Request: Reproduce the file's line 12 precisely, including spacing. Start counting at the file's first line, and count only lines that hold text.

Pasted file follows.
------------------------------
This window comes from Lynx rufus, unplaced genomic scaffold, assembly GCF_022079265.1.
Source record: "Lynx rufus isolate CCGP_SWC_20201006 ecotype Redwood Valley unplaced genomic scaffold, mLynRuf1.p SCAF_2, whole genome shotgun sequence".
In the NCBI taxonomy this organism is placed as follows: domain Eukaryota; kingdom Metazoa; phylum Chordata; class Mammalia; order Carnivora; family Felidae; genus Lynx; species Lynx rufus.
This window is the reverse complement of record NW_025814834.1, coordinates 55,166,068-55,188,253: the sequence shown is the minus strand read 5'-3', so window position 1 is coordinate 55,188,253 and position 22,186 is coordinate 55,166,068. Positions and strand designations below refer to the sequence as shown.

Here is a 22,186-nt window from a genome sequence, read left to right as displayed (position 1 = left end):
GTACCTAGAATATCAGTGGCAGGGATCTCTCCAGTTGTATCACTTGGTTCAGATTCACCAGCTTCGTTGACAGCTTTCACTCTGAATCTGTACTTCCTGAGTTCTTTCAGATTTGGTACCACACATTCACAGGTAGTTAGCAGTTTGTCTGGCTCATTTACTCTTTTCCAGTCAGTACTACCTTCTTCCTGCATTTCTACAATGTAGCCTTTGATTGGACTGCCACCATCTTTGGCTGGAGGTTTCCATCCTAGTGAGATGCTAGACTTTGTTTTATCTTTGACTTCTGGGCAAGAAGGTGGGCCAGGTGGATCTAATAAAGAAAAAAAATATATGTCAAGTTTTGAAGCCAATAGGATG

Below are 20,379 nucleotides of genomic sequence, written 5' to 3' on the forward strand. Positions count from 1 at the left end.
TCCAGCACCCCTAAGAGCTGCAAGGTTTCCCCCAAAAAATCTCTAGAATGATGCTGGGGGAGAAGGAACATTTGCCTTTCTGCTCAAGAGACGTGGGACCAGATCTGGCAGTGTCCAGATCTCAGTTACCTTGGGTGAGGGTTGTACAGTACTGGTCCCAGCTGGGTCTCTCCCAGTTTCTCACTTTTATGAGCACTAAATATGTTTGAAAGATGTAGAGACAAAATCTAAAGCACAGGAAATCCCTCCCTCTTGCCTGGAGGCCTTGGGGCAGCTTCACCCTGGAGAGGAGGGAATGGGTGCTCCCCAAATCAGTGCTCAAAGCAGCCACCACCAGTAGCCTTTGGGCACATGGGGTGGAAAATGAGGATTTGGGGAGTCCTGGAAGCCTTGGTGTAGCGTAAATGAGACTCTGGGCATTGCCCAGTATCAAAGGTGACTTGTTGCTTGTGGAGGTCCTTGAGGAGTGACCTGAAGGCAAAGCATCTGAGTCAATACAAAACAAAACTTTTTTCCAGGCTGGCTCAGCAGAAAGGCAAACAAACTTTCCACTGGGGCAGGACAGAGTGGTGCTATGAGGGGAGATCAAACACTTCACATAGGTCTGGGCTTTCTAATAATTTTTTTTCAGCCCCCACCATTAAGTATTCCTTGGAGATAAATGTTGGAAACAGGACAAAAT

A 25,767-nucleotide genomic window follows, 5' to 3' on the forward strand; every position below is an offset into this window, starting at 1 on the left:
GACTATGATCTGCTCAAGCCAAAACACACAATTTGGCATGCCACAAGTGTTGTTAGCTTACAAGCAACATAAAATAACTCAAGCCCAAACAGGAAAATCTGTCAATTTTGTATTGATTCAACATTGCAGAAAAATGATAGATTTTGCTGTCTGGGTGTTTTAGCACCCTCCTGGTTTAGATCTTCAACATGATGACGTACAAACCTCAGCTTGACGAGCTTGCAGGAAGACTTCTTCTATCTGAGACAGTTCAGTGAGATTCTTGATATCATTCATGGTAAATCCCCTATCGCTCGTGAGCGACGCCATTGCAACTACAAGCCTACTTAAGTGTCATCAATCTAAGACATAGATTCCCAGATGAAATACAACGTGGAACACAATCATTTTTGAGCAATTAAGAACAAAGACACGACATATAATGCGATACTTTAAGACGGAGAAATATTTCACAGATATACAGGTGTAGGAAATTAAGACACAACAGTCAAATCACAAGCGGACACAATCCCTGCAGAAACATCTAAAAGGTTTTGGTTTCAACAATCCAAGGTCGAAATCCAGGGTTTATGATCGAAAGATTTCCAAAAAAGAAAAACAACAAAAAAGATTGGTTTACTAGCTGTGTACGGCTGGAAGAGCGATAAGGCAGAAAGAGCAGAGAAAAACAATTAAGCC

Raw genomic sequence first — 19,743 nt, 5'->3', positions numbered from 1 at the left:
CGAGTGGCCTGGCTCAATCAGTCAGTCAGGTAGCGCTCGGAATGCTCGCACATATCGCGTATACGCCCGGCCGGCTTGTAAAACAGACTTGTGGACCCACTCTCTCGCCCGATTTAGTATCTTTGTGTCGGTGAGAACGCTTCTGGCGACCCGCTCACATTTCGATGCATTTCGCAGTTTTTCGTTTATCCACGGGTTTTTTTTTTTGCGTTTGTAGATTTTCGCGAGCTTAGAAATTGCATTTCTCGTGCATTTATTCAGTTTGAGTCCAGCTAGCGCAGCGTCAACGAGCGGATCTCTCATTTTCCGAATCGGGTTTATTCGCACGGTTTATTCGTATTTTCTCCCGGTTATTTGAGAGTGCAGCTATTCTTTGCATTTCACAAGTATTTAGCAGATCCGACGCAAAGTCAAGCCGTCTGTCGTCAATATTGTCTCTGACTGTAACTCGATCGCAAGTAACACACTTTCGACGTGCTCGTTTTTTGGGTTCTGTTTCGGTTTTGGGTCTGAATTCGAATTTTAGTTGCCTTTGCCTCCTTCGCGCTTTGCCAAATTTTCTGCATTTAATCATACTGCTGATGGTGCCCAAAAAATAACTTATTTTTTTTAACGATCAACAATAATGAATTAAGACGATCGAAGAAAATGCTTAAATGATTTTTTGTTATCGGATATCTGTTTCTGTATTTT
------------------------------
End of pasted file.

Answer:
CGAGTGGCCTGGCTCAATCAGTCAGTCAGGTAGCGCTCGGAATGCTCGCACATATCGCGTATACGCCCGGCCGGCTTGTAAAACAGACTTGTGGACCCACTCTCTCGCCCGATTTAGTATCTTTGTGTCGGTGAGAACGCTTCTGGCGACCCGCTCACATTTCGATGCATTTCGCAGTTTTTCGTTTATCCACGGGTTTTTTTTTTTGCGTTTGTAGATTTTCGCGAGCTTAGAAATTGCATTTCTCGTGCATTTATTCAGTTTGAGTCCAGCTAGCGCAGCGTCAACGAGCGGATCTCTCATTTTCCGAATCGGGTTTATTCGCACGGTTTATTCGTATTTTCTCCCGGTTATTTGAGAGTGCAGCTATTCTTTGCATTTCACAAGTATTTAGCAGATCCGACGCAAAGTCAAGCCGTCTGTCGTCAATATTGTCTCTGACTGTAACTCGATCGCAAGTAACACACTTTCGACGTGCTCGTTTTTTGGGTTCTGTTTCGGTTTTGGGTCTGAATTCGAATTTTAGTTGCCTTTGCCTCCTTCGCGCTTTGCCAAATTTTCTGCATTTAATCATACTGCTGATGGTGCCCAAAAAATAACTTATTTTTTTTAACGATCAACAATAATGAATTAAGACGATCGAAGAAAATGCTTAAATGATTTTTTGTTATCGGATATCTGTTTCTGTATTTT